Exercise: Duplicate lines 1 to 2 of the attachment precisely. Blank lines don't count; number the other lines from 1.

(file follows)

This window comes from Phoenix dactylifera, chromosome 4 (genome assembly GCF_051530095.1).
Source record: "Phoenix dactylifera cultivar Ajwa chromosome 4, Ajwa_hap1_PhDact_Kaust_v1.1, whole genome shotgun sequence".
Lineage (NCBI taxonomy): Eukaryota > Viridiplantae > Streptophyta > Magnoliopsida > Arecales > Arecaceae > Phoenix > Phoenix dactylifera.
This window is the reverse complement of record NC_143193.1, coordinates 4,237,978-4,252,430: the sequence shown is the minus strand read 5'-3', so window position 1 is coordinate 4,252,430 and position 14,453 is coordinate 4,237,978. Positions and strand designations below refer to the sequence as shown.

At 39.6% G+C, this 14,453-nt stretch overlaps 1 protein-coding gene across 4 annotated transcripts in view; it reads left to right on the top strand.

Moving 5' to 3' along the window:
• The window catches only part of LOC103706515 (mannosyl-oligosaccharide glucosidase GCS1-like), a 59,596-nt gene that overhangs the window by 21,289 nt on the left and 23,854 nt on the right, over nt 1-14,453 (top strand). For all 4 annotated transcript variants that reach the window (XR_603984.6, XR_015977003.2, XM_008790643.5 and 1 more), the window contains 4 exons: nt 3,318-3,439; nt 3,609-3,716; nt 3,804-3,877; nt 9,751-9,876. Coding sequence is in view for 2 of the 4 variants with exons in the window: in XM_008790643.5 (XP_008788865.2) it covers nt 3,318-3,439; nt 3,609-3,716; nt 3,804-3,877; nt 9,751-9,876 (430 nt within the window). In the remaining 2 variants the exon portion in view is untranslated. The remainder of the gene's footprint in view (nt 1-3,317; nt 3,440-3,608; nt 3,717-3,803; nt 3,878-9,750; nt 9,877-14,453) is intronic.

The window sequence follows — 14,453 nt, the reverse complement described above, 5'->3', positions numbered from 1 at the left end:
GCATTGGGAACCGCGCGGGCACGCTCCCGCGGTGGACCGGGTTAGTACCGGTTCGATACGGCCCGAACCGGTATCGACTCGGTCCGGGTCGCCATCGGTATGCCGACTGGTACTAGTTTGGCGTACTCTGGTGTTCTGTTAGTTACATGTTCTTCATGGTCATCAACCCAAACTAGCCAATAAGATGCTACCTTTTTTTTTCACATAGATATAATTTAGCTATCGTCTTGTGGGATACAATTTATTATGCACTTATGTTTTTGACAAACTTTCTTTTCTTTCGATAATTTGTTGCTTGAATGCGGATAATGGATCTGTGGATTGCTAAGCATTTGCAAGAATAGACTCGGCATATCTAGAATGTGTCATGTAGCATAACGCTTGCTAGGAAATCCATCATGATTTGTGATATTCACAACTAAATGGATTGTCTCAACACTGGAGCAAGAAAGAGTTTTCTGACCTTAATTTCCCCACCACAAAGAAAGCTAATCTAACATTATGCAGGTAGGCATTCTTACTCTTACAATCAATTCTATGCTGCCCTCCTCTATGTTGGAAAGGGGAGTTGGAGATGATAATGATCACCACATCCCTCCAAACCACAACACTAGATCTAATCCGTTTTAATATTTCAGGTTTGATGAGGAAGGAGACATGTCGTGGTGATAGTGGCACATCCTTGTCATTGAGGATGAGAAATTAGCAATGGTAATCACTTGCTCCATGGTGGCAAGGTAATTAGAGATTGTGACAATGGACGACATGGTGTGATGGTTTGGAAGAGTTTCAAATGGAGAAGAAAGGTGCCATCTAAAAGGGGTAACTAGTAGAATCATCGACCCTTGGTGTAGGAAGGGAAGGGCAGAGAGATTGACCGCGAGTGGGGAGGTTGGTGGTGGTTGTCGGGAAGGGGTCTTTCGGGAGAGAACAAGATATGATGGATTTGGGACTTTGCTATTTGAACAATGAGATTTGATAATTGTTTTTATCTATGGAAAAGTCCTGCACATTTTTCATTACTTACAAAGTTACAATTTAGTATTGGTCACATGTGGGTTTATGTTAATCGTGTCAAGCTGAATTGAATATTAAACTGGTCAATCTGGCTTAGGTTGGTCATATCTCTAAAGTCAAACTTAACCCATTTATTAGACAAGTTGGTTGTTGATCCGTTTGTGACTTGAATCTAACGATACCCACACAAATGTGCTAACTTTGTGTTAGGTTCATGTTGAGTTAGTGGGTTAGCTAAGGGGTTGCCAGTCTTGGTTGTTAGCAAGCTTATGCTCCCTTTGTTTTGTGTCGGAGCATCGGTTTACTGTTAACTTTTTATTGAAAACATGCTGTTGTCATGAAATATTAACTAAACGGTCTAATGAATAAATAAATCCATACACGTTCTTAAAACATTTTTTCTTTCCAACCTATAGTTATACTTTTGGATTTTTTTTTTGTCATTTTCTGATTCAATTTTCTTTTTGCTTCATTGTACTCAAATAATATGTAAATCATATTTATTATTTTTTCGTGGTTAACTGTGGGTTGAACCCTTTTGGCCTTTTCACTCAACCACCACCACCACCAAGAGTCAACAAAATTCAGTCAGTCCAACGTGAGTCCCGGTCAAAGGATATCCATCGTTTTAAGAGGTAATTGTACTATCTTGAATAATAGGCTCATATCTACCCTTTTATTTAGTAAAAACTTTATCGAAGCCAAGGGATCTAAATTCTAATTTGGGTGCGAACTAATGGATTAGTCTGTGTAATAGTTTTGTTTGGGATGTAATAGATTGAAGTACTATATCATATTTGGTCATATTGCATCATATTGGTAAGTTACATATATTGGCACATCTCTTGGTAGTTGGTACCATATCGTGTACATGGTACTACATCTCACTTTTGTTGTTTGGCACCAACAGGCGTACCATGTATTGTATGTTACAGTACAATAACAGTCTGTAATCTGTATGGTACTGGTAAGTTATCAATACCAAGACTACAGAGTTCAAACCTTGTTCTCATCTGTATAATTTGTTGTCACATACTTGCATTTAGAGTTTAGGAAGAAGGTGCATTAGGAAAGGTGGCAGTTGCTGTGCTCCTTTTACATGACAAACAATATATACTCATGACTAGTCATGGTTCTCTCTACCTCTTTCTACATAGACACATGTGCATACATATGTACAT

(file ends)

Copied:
This window comes from Phoenix dactylifera, chromosome 4 (genome assembly GCF_051530095.1).
Source record: "Phoenix dactylifera cultivar Ajwa chromosome 4, Ajwa_hap1_PhDact_Kaust_v1.1, whole genome shotgun sequence".